A team led by researchers at Roswell Park Cancer Institute in New York recently discovered that the anticancer camptothecin analogue FL118 is more effective than currently approved therapies for the treatment of lung and colorectal cancers, overcoming the problem of treatment resistance. The study entitled “FL118, a novel camptothecin derivative, is insensitive to ABCG2 expression and shows improved efficacy in comparison with irinotecan in colon and lung cancer models with ABCG2-induced resistance”, was published in Molecular Cancer.
Camptothecin is a natural chemical present in a tree used in traditional Chinese medicine that was found to have anticancer properties. Synthetic drugs based on camptothecin have been developed and two analogues of the chemical have been approved by the U.S. Food and Drug Administration (FDA) for cancer chemotherapy, irinotecan and topotecan. Reports of acquired resistance to these drugs have, however, been reported and they are thought to be linked to the increased expression of the efflux transporter ABCG2 (ATP-binding cassette subfamily G isoform 2) leading to an increased intracellular accumulation of the drugs and consequent decrease in potency.
The research team previously discovered a new analogue of camptothecin that has strong anticancer activity – FL118. In the present study, the team compared the potency of FL118 and irinotecan, or its active metabolite SN-38, in relevant models of human cancer, and provided insight into FL118’s ability to overcome the resistance problem. Researchers treated lung and colon cancer cells, with or without ABCG2 overexpression, with FL118 in combination or not with an ABCG2-selective inhibitor called Ko143 or by genetically silencing ABCG2 expression. The team also tested both FL118 and irinotecan in two distinct in vivo human lung and colorectal cancer animal models.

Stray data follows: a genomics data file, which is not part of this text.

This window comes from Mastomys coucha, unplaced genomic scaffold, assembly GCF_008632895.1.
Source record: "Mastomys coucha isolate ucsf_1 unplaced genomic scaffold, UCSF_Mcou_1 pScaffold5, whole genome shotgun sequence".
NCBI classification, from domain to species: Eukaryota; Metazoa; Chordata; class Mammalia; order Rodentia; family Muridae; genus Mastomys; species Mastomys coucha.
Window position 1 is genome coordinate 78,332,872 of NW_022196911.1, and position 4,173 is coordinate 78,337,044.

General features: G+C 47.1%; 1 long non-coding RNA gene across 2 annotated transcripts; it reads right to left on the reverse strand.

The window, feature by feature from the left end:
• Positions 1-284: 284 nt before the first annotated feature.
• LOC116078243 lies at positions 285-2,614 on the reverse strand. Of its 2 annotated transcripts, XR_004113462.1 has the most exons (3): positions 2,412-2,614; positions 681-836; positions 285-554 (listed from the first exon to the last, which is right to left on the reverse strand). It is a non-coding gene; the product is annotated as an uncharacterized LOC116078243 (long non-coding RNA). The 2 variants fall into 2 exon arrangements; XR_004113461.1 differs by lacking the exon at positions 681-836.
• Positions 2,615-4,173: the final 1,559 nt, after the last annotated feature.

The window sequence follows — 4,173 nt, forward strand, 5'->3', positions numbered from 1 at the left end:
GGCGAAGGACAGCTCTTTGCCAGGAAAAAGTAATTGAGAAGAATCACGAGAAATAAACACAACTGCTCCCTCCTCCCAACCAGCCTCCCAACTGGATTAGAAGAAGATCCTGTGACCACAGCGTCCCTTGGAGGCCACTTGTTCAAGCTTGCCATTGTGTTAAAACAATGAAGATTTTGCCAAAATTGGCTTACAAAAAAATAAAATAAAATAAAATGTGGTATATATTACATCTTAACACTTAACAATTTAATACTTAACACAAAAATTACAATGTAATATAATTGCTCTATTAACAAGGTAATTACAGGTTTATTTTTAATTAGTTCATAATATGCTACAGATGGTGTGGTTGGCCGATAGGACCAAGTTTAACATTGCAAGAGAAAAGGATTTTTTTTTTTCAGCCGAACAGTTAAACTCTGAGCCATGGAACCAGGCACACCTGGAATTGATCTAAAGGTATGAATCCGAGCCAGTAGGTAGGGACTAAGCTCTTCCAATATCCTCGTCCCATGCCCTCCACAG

Researchers found that either by genetically modulating ABCG2 or by pharmacological inhibition, FL118 was able to overcome the ABCG2-mediated drug resistance, different from SN-38/ irinotecan. FL118 was also found to extend the time to progression in both human lung and colorectal cancer models by more than 50% in comparison to irinotecan. The team observed that FL118 analogues with polar substitutions exhibited a higher affinity for ABCG2, suggesting that the nonpolar nature of FL118 might be important in bypassing ABCG2-mediated treatment resistance.
The research team concluded that, contrary to irinotecan/SN-38 and topotecan, FL118 is a poor ABCG2 substrate and can effectively overcome ABCG2-mediated drug resistance by becoming insensitive to ABCG2 expression. FL118 was also shown to have better anticancer efficacy than irinotecan in lung and colorectal cancer models. The team believes that FL118 should be further exploited as a therapeutic option in drug-refractory cancers that have a high expression of ABCG2.
“This new study provides additional evidence distinguishing FL118 from irinotecan and topotecan, and our finding that FL118 can bypass ABCG2-mediated resistance opens up the highly attractive prospect of developing FL118 as an orally administered treatment for cancer,” concluded Dr. Fengzhi Li in a news release.